Claire Trevett

Claire Trevett is the New Zealand Herald’s deputy political editor.

Men dominate National's top 60

Democratic process partly to blame for gender inequality: president.

National's electorate candidates are selected by party members in local electorates rather than National headquarters. Photo / Mark Mitchell
National's electorate candidates are selected by party members in local electorates rather than National headquarters. Photo / Mark Mitchell

National Party president Peter Goodfellow says the low number of women standing for National this election is partly because of the democratic process by which the party chooses its electorate candidates, but a number of women are in the pipeline who could be candidates in future years.

National released its party list yesterday and if it gets 60 MPs into Parliament after the election, just 16 - 27 per cent - will be women.

In its full party list of 75, 21 are women. It currently has 15 women in Parliament - about a quarter of its caucus. That is in contrast to Labour; 43 per cent of its caucus are women.

Mr Goodfellow said there were a number of women in the pipeline who were likely to be future candidates.

"We are working really hard in the party to ensure we have a good representation of women, but National do have a very democratic process for selecting candidates and there are a lot of factors for the list ranking committee to take into account, including the merits of the candidates and gender and cultural diversity."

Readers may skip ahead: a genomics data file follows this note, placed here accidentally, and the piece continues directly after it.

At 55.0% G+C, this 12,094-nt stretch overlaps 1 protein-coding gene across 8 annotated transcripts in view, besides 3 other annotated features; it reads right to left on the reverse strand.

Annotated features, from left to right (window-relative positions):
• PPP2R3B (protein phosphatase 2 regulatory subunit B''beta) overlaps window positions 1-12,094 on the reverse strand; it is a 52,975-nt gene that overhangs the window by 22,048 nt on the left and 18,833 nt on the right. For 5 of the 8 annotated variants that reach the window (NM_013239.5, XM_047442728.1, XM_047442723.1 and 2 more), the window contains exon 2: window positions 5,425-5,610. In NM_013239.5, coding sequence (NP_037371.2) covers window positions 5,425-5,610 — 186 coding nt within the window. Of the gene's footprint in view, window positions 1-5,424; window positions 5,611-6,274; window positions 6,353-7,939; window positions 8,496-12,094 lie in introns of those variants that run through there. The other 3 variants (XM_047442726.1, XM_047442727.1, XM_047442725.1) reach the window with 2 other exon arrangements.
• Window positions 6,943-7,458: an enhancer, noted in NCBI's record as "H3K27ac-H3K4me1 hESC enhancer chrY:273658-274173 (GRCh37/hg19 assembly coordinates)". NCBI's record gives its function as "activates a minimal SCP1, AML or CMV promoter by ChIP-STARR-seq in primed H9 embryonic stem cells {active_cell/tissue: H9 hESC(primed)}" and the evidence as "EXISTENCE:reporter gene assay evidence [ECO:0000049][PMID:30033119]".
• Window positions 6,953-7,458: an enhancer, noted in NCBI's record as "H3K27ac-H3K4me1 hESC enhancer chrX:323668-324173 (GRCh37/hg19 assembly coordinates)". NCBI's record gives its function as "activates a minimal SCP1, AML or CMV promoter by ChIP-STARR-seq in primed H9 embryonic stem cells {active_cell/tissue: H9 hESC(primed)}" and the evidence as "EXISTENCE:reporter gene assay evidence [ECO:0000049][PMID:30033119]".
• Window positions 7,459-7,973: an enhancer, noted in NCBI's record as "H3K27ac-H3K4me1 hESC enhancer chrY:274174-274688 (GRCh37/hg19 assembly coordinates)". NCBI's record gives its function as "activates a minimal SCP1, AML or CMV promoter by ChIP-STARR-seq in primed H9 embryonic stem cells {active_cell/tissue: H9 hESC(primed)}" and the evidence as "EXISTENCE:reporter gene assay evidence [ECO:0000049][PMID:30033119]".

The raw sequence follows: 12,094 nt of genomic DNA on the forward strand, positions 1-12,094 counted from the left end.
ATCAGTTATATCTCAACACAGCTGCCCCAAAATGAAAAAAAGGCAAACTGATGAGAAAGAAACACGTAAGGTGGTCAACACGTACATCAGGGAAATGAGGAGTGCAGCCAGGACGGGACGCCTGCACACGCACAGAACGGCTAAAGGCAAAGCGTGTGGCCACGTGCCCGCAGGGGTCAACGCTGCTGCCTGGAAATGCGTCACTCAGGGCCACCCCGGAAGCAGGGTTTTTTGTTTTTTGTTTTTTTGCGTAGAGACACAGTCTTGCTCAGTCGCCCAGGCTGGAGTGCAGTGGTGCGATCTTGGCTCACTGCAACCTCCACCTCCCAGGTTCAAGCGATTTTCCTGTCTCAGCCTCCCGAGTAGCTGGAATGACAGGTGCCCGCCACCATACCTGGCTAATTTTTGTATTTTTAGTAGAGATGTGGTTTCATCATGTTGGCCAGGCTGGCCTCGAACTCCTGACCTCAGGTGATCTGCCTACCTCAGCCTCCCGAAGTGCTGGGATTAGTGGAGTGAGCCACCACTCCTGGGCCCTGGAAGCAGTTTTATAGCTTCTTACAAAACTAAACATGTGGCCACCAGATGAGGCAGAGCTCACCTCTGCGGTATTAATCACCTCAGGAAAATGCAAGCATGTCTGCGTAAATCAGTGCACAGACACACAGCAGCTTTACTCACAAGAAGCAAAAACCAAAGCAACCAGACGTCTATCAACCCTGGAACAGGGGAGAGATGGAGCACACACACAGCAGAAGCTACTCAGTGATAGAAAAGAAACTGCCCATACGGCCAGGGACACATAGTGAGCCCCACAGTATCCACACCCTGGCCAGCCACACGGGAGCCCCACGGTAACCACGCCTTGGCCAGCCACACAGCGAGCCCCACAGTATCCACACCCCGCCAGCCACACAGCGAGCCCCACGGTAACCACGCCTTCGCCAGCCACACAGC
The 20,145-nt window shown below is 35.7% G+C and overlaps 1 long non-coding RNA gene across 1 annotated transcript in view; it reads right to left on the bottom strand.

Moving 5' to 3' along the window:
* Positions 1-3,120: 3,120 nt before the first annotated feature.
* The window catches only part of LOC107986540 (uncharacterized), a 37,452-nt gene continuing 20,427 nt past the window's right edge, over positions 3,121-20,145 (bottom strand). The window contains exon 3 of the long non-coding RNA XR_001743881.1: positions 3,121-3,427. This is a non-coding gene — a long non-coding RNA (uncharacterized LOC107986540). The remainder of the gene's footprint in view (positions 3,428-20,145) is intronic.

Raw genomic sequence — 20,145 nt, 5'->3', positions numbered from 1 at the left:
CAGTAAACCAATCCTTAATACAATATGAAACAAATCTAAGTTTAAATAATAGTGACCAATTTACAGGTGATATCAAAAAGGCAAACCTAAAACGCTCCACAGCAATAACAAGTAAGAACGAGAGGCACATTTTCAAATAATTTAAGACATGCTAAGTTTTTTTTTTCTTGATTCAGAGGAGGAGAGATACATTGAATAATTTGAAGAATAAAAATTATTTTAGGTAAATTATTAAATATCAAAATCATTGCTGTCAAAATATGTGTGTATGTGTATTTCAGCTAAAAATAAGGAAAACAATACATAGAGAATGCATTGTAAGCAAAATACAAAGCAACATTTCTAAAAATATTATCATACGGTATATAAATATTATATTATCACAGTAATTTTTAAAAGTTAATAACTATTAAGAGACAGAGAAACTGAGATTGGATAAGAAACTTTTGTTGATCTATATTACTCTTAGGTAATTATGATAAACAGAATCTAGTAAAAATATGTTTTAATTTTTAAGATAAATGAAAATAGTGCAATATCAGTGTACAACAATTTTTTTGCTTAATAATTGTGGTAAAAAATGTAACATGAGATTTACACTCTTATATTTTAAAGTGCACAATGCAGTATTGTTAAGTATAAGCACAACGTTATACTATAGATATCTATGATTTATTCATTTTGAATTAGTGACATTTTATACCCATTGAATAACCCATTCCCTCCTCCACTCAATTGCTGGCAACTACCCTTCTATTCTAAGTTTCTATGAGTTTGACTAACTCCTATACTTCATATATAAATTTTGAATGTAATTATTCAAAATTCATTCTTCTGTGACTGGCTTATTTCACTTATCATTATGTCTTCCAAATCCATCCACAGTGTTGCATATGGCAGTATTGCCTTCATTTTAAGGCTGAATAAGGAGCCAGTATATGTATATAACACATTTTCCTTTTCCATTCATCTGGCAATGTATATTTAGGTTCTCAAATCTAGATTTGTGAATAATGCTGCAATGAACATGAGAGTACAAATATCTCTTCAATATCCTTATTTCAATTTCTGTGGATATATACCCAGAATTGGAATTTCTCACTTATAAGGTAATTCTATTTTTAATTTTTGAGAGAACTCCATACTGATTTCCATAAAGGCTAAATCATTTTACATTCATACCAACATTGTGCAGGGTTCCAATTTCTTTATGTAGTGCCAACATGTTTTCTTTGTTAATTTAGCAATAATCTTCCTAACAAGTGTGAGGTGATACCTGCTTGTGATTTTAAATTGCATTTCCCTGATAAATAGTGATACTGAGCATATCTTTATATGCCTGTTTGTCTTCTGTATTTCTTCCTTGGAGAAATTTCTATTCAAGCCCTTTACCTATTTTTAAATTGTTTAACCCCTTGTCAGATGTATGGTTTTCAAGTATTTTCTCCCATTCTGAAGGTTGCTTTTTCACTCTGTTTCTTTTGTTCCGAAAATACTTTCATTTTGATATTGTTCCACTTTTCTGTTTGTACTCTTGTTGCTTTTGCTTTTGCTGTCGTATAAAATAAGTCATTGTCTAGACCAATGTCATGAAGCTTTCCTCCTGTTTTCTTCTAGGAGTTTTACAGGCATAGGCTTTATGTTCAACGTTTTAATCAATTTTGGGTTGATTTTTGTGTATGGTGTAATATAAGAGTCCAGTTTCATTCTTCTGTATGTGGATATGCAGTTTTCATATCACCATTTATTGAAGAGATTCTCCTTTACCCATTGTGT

National's electorate candidates are selected by party members in local electorates rather than National headquarters. Of the 42 electorates it holds, 12 have women candidates. Of the 10 electorates in which the current MP is resigning, only two selected women candidates to replace them.

Labour's rules require it to have at least 45 per cent women in caucus after the 2014 election and 50 per cent by 2017, although on its current polling Labour may just miss that target.

It had proposed holding some women-only selections to try to get more women elected in safe Labour seats rather than relying on the list to lift its representation. However, that was scotched after political pressure.

National expects to get at least 13 new MPs into Parliament after a significant turnover in which about 15 have left or said they will leave at the election.

Ohariu candidate Brett Hudson is highest ranked at 39, and the only newcomer to be ranked above some sitting MPs.